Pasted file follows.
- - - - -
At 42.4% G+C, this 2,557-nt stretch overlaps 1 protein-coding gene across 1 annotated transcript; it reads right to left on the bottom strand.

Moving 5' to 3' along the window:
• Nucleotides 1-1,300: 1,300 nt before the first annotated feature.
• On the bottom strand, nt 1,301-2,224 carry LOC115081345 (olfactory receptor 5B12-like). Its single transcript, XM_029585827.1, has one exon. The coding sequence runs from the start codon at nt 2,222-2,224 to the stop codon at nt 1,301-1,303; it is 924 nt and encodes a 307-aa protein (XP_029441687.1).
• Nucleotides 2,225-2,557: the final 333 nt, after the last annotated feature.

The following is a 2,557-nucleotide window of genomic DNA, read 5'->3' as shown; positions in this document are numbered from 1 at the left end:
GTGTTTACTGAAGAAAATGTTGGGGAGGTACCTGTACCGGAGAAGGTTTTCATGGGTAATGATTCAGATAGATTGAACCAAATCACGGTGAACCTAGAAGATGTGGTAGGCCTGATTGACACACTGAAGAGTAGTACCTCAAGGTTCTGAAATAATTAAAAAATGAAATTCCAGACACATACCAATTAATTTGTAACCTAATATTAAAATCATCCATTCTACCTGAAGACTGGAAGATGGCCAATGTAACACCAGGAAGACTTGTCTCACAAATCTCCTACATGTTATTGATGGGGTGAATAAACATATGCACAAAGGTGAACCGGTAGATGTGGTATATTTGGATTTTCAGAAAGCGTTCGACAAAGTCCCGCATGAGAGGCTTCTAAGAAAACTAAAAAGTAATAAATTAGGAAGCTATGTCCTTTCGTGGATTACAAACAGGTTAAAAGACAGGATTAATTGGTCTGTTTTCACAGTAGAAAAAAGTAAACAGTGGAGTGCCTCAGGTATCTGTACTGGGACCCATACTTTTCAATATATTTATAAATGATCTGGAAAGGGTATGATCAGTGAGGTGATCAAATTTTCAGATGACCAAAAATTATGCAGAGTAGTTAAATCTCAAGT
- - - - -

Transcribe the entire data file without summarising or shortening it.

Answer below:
At 42.4% G+C, this 2,557-nt stretch overlaps 1 protein-coding gene across 1 annotated transcript; it reads right to left on the bottom strand.

Moving 5' to 3' along the window:
• Nucleotides 1-1,300: 1,300 nt before the first annotated feature.
• On the bottom strand, nt 1,301-2,224 carry LOC115081345 (olfactory receptor 5B12-like). Its single transcript, XM_029585827.1, has one exon. The coding sequence runs from the start codon at nt 2,222-2,224 to the stop codon at nt 1,301-1,303; it is 924 nt and encodes a 307-aa protein (XP_029441687.1).
• Nucleotides 2,225-2,557: the final 333 nt, after the last annotated feature.

The following is a 2,557-nucleotide window of genomic DNA, read 5'->3' as shown; positions in this document are numbered from 1 at the left end:
GTGTTTACTGAAGAAAATGTTGGGGAGGTACCTGTACCGGAGAAGGTTTTCATGGGTAATGATTCAGATAGATTGAACCAAATCACGGTGAACCTAGAAGATGTGGTAGGCCTGATTGACACACTGAAGAGTAGTACCTCAAGGTTCTGAAATAATTAAAAAATGAAATTCCAGACACATACCAATTAATTTGTAACCTAATATTAAAATCATCCATTCTACCTGAAGACTGGAAGATGGCCAATGTAACACCAGGAAGACTTGTCTCACAAATCTCCTACATGTTATTGATGGGGTGAATAAACATATGCACAAAGGTGAACCGGTAGATGTGGTATATTTGGATTTTCAGAAAGCGTTCGACAAAGTCCCGCATGAGAGGCTTCTAAGAAAACTAAAAAGTAATAAATTAGGAAGCTATGTCCTTTCGTGGATTACAAACAGGTTAAAAGACAGGATTAATTGGTCTGTTTTCACAGTAGAAAAAAGTAAACAGTGGAGTGCCTCAGGTATCTGTACTGGGACCCATACTTTTCAATATATTTATAAATGATCTGGAAAGGGTATGATCAGTGAGGTGATCAAATTTTCAGATGACCAAAAATTATGCAGAGTAGTTAAATCTCAAGT